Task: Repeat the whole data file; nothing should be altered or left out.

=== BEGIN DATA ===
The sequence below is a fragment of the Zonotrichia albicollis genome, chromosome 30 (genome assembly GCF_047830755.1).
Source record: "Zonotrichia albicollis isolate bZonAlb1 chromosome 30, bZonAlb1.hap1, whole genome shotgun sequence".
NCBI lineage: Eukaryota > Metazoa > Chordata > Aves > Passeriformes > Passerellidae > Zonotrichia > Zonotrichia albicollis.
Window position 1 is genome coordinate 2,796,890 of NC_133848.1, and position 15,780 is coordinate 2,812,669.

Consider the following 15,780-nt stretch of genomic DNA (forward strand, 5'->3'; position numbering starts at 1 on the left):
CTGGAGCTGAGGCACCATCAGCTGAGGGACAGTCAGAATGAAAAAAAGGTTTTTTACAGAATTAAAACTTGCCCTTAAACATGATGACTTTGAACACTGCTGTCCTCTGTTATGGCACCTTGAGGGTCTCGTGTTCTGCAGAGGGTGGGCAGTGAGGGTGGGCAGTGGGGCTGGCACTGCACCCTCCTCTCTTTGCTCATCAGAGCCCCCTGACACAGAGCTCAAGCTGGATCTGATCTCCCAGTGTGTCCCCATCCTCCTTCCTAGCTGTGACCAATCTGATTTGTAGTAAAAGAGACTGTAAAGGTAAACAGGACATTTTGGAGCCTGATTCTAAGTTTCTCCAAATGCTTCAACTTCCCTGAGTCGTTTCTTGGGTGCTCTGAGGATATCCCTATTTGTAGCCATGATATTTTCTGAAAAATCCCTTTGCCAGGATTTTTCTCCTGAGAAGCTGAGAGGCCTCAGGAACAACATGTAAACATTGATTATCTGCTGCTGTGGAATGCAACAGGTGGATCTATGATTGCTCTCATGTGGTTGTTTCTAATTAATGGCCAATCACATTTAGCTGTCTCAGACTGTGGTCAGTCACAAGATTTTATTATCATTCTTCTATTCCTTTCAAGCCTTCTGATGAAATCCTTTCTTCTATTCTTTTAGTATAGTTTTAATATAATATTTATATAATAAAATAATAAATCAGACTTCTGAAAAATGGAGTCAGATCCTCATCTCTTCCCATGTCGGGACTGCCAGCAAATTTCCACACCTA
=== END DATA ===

The sequence below is a fragment of the Zonotrichia albicollis genome, chromosome 30 (genome assembly GCF_047830755.1).
Source record: "Zonotrichia albicollis isolate bZonAlb1 chromosome 30, bZonAlb1.hap1, whole genome shotgun sequence".
NCBI lineage: Eukaryota > Metazoa > Chordata > Aves > Passeriformes > Passerellidae > Zonotrichia > Zonotrichia albicollis.
Window position 1 is genome coordinate 2,796,890 of NC_133848.1, and position 15,780 is coordinate 2,812,669.

Consider the following 15,780-nt stretch of genomic DNA (forward strand, 5'->3'; position numbering starts at 1 on the left):
CTGGAGCTGAGGCACCATCAGCTGAGGGACAGTCAGAATGAAAAAAAGGTTTTTTACAGAATTAAAACTTGCCCTTAAACATGATGACTTTGAACACTGCTGTCCTCTGTTATGGCACCTTGAGGGTCTCGTGTTCTGCAGAGGGTGGGCAGTGAGGGTGGGCAGTGGGGCTGGCACTGCACCCTCCTCTCTTTGCTCATCAGAGCCCCCTGACACAGAGCTCAAGCTGGATCTGATCTCCCAGTGTGTCCCCATCCTCCTTCCTAGCTGTGACCAATCTGATTTGTAGTAAAAGAGACTGTAAAGGTAAACAGGACATTTTGGAGCCTGATTCTAAGTTTCTCCAAATGCTTCAACTTCCCTGAGTCGTTTCTTGGGTGCTCTGAGGATATCCCTATTTGTAGCCATGATATTTTCTGAAAAATCCCTTTGCCAGGATTTTTCTCCTGAGAAGCTGAGAGGCCTCAGGAACAACATGTAAACATTGATTATCTGCTGCTGTGGAATGCAACAGGTGGATCTATGATTGCTCTCATGTGGTTGTTTCTAATTAATGGCCAATCACATTTAGCTGTCTCAGACTGTGGTCAGTCACAAGATTTTATTATCATTCTTCTATTCCTTTCAAGCCTTCTGATGAAATCCTTTCTTCTATTCTTTTAGTATAGTTTTAATATAATATTTATATAATAAAATAATAAATCAGACTTCTGAAAAATGGAGTCAGATCCTCATCTCTTCCCATGTCGGGACTGCCAGCAAATTTCCACACCTA